Integris CEO Kristina Bergman. (Integris Photo). Back in 2016, a Seattle startup called Integris with a modest $3 million in funding and a vision to help companies manage customer data with integrity. Fast-forward to 2019, when privacy issues are making daily headlines as politicians seek to rein in Big Tech, and business is booming for Integris. In a little over two quarters, Integris more than tripled its team to 30 full-time employees. The startup opened a second office in Vancouver, B.C. and is working with a number of Fortune 500 companies to help them implement data protection and privacy standards. Integris’ growth is driven by new laws in the U.S. and Europe that seek to crack down on tech companies that handle consumer data. The European Union is spearheading the effort with its broad General Data Protection Regulation. In the U.S., federal regulation has been sluggish as states step in to implement their own laws. Last summer, to give consumers more control over their data and dozens of other states are considering similar laws. Related: “When we started three years ago, most people couldn’t spell GDPR … but fast forward a few years and privacy is in the headlines,” said Integris co-founder Kristina Bergman. “It’s front page news in all the major publications and so the biggest thing that we’ve seen is a huge awakening among people everywhere about the impacts of privacy, the importance of privacy, and we’ve seen a lot of market maturity happen over the last few years.” Ironic as it might sound, big tech companies are . Apple and Microsoft have been actively promoting themselves as the secure, privacy-sensitive foils to their younger tech industry peers. It’s catching on. In March, Facebook by doubling down on encrypted, ephemeral messaging. But there is a growing concern in the business community about a future in which companies that handle consumer data are forced to comply with different laws in every state. “The concern is that if the federal government doesn’t step up and unify it in the way that Europe unified privacy legislation under GDPR, we’re going to end up with a privacy legislation framework in the U.S. that’s incredibly fractured, very hard to comply with, and not really feasible and implementable,” said Bergman. That fear is leading a number of tech leaders to support a federal privacy law that would pre-empt state regulations. Related: Integris surveyed 258 business executives at companies with 500 employees or more and at least $25 million in annual revenue as part of released Monday. Of those surveyed, 80 percent believe there should be a federal privacy law, though they may not be ready for it. About half of the respondents said they take inventory of the personal data they store just once a year or in response to an audit. However, 88 percent said their companies are increasing their data privacy management budgets in 2019. “What’s been a boon to the business is not the murkiness but the opportunity that privacy presents,” Bergman said. “In our discussions with companies, they’re looking at privacy increasingly as a differentiator for their business … they look at that as an opportunity to differentiate against their competition by being able to prove that they’re operating with integrity, they’re treating customer data with the utmost care, and they can prove it.” Integris’ goal is to help companies set up best practices in data privacy. The company uses machine learning and other technology to map a company’s sensitive data, apply regulatory obligations, and automate actions like encryption and deletion. On top of its initial $3 million round, last summer to amp up its regulatory compliance services.
Seattle’s tech scene has been built based on nitty-gritty infrastructure. (GeekWire Photo / Kurt Schlosser) Despite all its success, Seattle’s tech community needs an unprecedented win to take it to the next level — a fast-growing, world-changing startup that creates a huge return for its backers and sparks a new wave of angel investing. The challenge: this isn’t what has historically fueled the region’s tech sector. But all of the work so far might have laid the foundation for this next generation. Those are some of the takeaways from a conversation with GeekWire co-founder John Cook on an episode of a new podcast from the Seattle Metropolitan Chamber of Commerce, hosted by Seattle Metro Chamber CEO Marilyn Strickland. “In past because Seattle is isolated in the Northwest and doesn’t sit in a big media hub, a lot of the innovations and creations that you’ve seen come out of Seattle are what you would maybe call a bit more boring,” Cook said on the show. “There’s a reason why enterprise software and cloud computing have grown up here.” It’s “the nitty-gritty infrastructure,” the technology that “makes everything work,” he said. GeekWire co-founder John Cook “It’s extremely important. There’s a ton of money in it,” he said. “There are some amazingly valuable companies that are growing up in this area. And so I think Seattle historically has been able to develop technologies in hard and complex areas — and that’s a real benefit.” Historically, that has translated into long company life cycles, not the breakout successes more common in Silicon Valley. Examples from Seattle include Tableau Software, the data visualization company that went public in 2013, a decade after it was founded; and travel and expense management company Concur Technologies, which sold to SAP in 2014 for $8.3 billion, more than a decade after it was founded. “What Seattle needs in order to spark this next generation of capital and investing is a home run that hits really quickly, like an Instagram … where twenty or thirty angels are invested in it and they make a crap-ton of money really quickly,” Cook said. Seattle Metro Chamber CEO Marilyn Strickland hosts the Chamber’s new “Under Construction” podcast. While it might not lend itself to such rapid growth, health technology is one promising area, he said. Much of the breakthroughs in that space would be impossible without the cloud infrastructure coming out of Seattle. Innovative health technology is “an area that I think is just going to accelerate and I think Seattle is really interestingly positioned for that with Amazon Web Services and Microsoft Azure,” Cook said. “Cloud computing is going to power the intelligence behind the ability for these researchers to … make the medicines or the cures that they want to go after.” “I see that transformation really happening in a big way and Seattle being positioned very well for that with the scientific health research, with UW, Fred Hutch and then the computing horsepower from Amazon, Microsoft and others.” Listen to the “Under Construction” podcast above, which includes more of Cook’s comments on Seattle and tech. Listen more episodes of the Seattle Chamber’s Under Construction podcast and (We’re featuring the discussion as part of a new GeekWire series spotlighting some some of our favorite podcasts about startups, leadership, technology, science and more from the Seattle region and beyond. Email suggestions for future guest podcasts to firstname.lastname@example.org.)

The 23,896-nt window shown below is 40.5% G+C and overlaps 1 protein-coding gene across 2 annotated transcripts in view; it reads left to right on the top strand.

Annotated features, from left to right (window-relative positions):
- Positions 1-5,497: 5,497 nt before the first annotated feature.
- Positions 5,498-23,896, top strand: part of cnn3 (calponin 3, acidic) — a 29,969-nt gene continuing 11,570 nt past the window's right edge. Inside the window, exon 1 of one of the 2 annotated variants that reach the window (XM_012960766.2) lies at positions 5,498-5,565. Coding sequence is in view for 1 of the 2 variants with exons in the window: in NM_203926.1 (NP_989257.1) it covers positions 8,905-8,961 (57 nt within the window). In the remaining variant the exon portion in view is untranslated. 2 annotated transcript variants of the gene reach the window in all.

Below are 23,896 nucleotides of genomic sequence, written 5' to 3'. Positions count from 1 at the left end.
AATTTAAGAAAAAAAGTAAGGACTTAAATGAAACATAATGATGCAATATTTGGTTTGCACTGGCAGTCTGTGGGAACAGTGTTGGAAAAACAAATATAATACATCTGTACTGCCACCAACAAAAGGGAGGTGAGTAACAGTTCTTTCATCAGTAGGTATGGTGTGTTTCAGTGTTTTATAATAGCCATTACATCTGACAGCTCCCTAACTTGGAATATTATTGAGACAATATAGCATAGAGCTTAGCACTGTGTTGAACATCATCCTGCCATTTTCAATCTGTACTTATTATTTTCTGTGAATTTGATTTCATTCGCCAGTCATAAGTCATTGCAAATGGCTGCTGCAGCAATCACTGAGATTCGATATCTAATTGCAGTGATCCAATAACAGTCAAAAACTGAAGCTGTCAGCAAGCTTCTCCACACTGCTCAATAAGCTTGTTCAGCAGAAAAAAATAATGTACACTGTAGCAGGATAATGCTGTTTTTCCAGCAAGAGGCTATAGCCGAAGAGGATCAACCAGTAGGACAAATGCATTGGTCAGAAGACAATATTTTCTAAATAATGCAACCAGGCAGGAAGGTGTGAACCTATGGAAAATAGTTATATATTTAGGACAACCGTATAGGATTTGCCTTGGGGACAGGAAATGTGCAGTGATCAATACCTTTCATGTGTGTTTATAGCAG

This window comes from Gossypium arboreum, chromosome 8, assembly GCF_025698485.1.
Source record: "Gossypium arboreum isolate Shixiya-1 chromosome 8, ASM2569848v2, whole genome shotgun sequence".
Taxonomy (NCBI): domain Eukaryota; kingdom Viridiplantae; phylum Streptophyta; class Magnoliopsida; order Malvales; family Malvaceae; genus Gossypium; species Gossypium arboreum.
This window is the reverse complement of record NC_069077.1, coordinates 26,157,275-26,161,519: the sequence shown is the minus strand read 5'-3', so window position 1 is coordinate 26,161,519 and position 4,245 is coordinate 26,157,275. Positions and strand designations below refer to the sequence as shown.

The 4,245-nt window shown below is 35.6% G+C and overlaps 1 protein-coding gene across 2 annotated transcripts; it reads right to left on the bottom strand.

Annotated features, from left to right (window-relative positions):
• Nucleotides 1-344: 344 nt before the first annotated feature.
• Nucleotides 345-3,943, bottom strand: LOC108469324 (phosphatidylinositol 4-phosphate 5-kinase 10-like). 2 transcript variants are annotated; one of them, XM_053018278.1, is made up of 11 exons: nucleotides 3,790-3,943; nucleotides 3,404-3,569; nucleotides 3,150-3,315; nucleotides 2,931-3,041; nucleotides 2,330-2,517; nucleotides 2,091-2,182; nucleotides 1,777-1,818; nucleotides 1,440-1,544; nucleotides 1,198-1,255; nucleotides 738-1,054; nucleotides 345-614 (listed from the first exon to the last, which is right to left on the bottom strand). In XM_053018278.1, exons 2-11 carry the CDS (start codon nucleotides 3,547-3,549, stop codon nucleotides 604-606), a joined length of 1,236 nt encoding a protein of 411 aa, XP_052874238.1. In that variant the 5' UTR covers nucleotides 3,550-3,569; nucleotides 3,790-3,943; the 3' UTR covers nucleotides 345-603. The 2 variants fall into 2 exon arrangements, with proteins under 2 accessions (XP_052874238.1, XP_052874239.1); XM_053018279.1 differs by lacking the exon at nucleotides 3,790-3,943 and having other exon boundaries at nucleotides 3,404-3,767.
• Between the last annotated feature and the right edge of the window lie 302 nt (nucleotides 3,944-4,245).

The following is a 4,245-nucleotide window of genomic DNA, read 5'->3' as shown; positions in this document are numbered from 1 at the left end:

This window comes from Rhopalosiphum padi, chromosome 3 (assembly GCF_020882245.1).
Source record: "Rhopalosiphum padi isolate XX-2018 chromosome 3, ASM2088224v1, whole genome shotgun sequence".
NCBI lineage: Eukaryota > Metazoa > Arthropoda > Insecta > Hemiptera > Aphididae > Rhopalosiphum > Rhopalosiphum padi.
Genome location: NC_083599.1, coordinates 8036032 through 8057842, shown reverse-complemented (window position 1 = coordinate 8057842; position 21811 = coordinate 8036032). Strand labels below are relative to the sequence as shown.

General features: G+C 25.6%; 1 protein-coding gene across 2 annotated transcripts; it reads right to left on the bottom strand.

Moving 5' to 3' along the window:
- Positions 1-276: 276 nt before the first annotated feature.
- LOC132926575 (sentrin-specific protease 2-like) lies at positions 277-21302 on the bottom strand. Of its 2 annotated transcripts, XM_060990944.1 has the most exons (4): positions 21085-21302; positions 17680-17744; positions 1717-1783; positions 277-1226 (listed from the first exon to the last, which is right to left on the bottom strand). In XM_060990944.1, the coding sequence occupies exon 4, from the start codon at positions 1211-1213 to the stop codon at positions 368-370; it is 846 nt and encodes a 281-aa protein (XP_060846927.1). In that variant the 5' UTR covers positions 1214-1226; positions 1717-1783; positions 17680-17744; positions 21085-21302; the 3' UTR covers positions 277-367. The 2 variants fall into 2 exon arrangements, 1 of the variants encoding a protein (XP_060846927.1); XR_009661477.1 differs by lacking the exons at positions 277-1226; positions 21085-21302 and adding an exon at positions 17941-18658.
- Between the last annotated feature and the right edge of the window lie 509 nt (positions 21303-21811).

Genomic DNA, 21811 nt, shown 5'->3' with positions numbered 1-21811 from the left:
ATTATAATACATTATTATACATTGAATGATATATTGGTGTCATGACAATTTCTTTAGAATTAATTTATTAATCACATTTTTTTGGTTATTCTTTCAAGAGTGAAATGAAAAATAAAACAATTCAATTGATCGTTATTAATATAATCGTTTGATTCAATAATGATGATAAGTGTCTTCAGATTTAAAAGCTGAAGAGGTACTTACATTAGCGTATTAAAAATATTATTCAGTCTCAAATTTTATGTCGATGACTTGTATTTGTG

smartphone marketshare data for the just gone holiday quarter highlights the challenge for device makers going into the which kicks off in Barcelona next week: The analyst’s data shows global smartphone sales stalled in Q4 2018, with growth of just 0.1 per cent over 2017’s holiday quarter, and 408.4 million units shipped. tl;dr: high end handset buyers decided not to bother upgrading their shiny slabs of touch-sensitive glass. Gartner says recorded its worst quarterly decline (11.8 per cent) since Q1 2016, though the iPhone maker retained its second place position with 15.8 per cent marketshare behind market leader Samsung (17.3 per cent). Last month the company to expect reduced revenue for its fiscal Q1 — and went on to report year over year. The South Korean mobile maker also lost share year over year (declining around 5 per cent), with Gartner noting that high end devices such as the , and struggled to drive growth, even as Chinese rivals ate into its mid-tier share. Huawei was one of the rivals causing a headache for Samsung. It bucked the declining share trend of major vendors to close the gap on Apple from its third placed slot — selling more than 60 million smartphones in the holiday quarter and expanding its share from 10.8 per cent in Q4 2017 to 14.8 per cent. Gartner has dubbed 2018 “the year of Huawei”, saying it achieved the top growth of the top five global smartphone vendors and grew throughout the year. This growth was not just in Huawei “strongholds” of China and Europe but also in Asia/Pacific, Latin America and the Middle East, via continued investment in those regions, the analyst noted. While its expanded mid-tier Honor series helped the company exploit growth opportunities in the second half of the year “especially in emerging markets”. By contrast Apple’s double-digit decline made it the worst performer of the holiday quarter among the top five global smartphone vendors, with Gartner saying iPhone demand weakened in most regions, except North America and mature Asia/Pacific. It said iPhone sales declined most in Greater China, where it found Apple’s market share dropped to 8.8 percent in Q4 (down from 14.6 percent in the corresponding quarter of 2017). For 2018 as a whole iPhone sales were down 2.7 percent, to just over 209 million units, it added. “Apple has to deal not only with buyers delaying upgrades as they wait for more innovative smartphones. It also continues to face compelling high-price and midprice smartphone alternatives from Chinese vendors. Both these challenges limit Apple’s unit sales growth prospects,” said Gartner’s Anshul Gupta, senior research director, in a statement. “Demand for entry-level and midprice smartphones remained strong across markets, but demand for high-end smartphones continued to slow in the fourth quarter of 2018. Slowing incremental innovation at the high end, coupled with price increases, deterred replacement decisions for high-end smartphones,” he added. Further down the smartphone leaderboard, Chinese OEM, Oppo, grew its global smartphone market share in Q4 to bump Chinese upstart, and bag fourth place — taking 7.7 per cent vs Xiaomi’s 6.8 per cent for the holiday quarter. The latter had a generally flat Q4, with just a slight decline in units shipped, according to Gartner’s data — underlining Xiaomi’s motivations for . Because, well, with eye-catching innovation stalled among the usual suspects (who’re nontheless raising high end handset prices), there’s at least an opportunity for buccaneering underdogs to smash through, grab attention and poach bored consumers. Or that’s the theory. Consumer interest in ‘foldables’ very much remains to be tested. In 2018 as a whole, the analyst says global sales of smartphones to end users grew by 1.2 percent year over year, with 1.6 billion units shipped. The worst declines of the year were in North America, mature Asia/Pacific and Greater China (6.8 percent, 3.4 percent and 3.0 percent, respectively), it added. “In mature markets, demand for smartphones largely relies on the appeal of flagship smartphones from the top three brands — Samsung, Apple and Huawei — and two of them recorded declines in 2018,” noted Gupta. Overall, smartphone market leader Samsung took 19.0 percent marketshare in 2018, down from 20.9 per cent in 2017; second placed Apple took 13.4 per cent (down from 14.0 per cent in 2017); third placed Huawei took 13.0 per cent (up from 9.8 per cent the year before); while Xiaomi, in fourth, took a 7.9 per cent share (up from 5.8 per cent); and Oppo came in fifth with 7.6 per cent (up from 7.3 per cent).